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Someone Will Take Care of Me: Toxic Financial Attitudes

This article was written by in Personal Finance. 7 comments.

Eleven years ago, I left a job at a small company. My boss, the head of the company, agreed to call the break-up mutual, but I was leaving the organization without any prospects for a new job. I spent the next few months looking for a teaching job that matched my interests and my degree, but this was well into the school year, and the positions were not forthcoming. After difficulty coming up with rent and after some kind of miscommunication with my landlord, I found myself without a place to live and an increasing mountain of debt.

My father stepped in and allowed me to stay with him. I was motivated to change this situation, as I had no desire to be a twenty-five year-old living with his father. He was gracious, and I was thankful, but we both understand that the more temporary this situation would be, the better it would be for everyone. I found a job with a corporation — and I stayed with the same company until I quit a few years ago to work on Consumerism Commentary and other entrepreneurial projects full-time. Within a few months of living with my dad, I was starting to build up my net worth and could afford to rent an apartment. I began taking budgeting seriously and figured out where I could save money.

I was lucky to have family to fall back on during difficult times. I never assumed someone would be there to help if I stumbled financially, but it worked out for me. It wasn’t a situation I wanted to stay in, so I was motivated to change the situation and improve my life.

It would have been risky for me to assume that someone would take care of me, yet this is a fairly common attitude. Faith in yourself should come before faith in others if you plan to build wealth in order to meet the goals you set for your life. If you sit around and wait for the world to provide you with what you need, or if you have no fear of consequences because someone else will have your back, you give up your ability to grow.

When a person believes their actions have no effect on their ability to earn wealth, and instead waits for their family, the government, or God to take care of them, his likelihood of success falls significantly. These are all worthy of at least some faith, but modern economy and culture will make it difficult for anyone who doesn’t have a strong concept of self-efficacy to succeed.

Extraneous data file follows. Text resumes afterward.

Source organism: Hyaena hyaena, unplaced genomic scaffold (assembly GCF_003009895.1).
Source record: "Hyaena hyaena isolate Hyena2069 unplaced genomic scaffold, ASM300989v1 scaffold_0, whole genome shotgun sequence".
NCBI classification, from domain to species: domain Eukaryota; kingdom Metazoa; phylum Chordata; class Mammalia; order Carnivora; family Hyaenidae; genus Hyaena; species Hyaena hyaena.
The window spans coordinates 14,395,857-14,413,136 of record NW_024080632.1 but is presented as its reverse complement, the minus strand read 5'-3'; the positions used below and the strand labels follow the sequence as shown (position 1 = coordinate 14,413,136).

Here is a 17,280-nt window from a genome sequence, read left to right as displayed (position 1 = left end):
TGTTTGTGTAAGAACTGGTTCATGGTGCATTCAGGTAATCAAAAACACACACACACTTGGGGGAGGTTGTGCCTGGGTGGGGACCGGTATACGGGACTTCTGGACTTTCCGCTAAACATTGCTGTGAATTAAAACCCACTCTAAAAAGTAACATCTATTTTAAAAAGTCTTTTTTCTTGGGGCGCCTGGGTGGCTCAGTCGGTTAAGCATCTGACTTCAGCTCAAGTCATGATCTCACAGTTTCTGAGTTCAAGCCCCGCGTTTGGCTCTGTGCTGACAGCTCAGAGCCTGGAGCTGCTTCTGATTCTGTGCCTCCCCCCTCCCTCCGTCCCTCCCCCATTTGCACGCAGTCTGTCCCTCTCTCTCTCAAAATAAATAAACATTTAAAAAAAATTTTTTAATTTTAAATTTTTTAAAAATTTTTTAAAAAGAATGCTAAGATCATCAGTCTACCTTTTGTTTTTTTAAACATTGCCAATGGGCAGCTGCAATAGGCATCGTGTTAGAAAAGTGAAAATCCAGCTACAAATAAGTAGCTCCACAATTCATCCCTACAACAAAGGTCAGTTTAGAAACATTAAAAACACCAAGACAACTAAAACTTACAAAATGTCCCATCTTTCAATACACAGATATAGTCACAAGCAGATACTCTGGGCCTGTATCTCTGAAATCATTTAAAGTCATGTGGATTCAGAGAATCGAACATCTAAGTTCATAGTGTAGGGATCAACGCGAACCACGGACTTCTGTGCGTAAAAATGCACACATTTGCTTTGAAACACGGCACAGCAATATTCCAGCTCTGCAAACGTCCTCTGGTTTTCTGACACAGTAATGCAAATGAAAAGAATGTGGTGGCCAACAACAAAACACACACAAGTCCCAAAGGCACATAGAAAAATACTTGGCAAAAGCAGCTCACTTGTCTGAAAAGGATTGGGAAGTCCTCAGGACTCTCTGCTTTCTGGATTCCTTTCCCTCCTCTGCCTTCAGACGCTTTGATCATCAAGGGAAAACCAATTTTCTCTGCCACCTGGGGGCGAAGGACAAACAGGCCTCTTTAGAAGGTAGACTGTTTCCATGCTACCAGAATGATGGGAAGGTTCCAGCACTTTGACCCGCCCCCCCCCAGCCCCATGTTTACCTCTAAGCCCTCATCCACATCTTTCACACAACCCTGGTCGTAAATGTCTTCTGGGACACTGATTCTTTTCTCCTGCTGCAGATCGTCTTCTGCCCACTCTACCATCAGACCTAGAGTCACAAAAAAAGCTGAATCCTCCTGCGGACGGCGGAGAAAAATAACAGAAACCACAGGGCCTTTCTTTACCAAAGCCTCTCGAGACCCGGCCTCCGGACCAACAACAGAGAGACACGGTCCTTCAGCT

Don’t rely on your family

It has been common in many cultures throughout history for multiple generations within a family to live together and take care of one another. Even in more modern, developed cultures, where working for a living is an integral part of survival, those who cannot work, whether too young, too old, or have some other impediment to physical activity or mental capacity, are supported by their more agile family members. Children obviously live with their parents until they have developed into capable workers, and sometimes, but not always, the adults who raised the children come to rely on them later in life, reversing the roles.

Unless a plan has been discussed for a long time, someone approaching retirement age shouldn’t expect their children to support them once they don’t have a steady or livable income. While there can be extenuating circumstances and every family is different, you shouldn’t want to be a financial burden on those closest to you. Manage your money today and save for the future so you don’t have to rely on your children or other family members later on. You don’t know whether they will be in a position to help.

Don’t rely on the government or charity

Regardless of whether you agree with the philosophy, the government provides assistance of various types to families who for whatever reason are needy. Taxpayer subsidies and support for the good of society come in the form of welfare, subsidized student loans, unemployment benefits, tax incentives, retirement plans, public schools, and transportation infrastructure. Some of these we count on for living our lives day-to-day, some we count on being available should we find ourselves in the difficult position of being unemployed during a recession, born into a micro-culture where basic needs for survival take precedence over education, or an unwitting victim of an accident that renders us unable to work.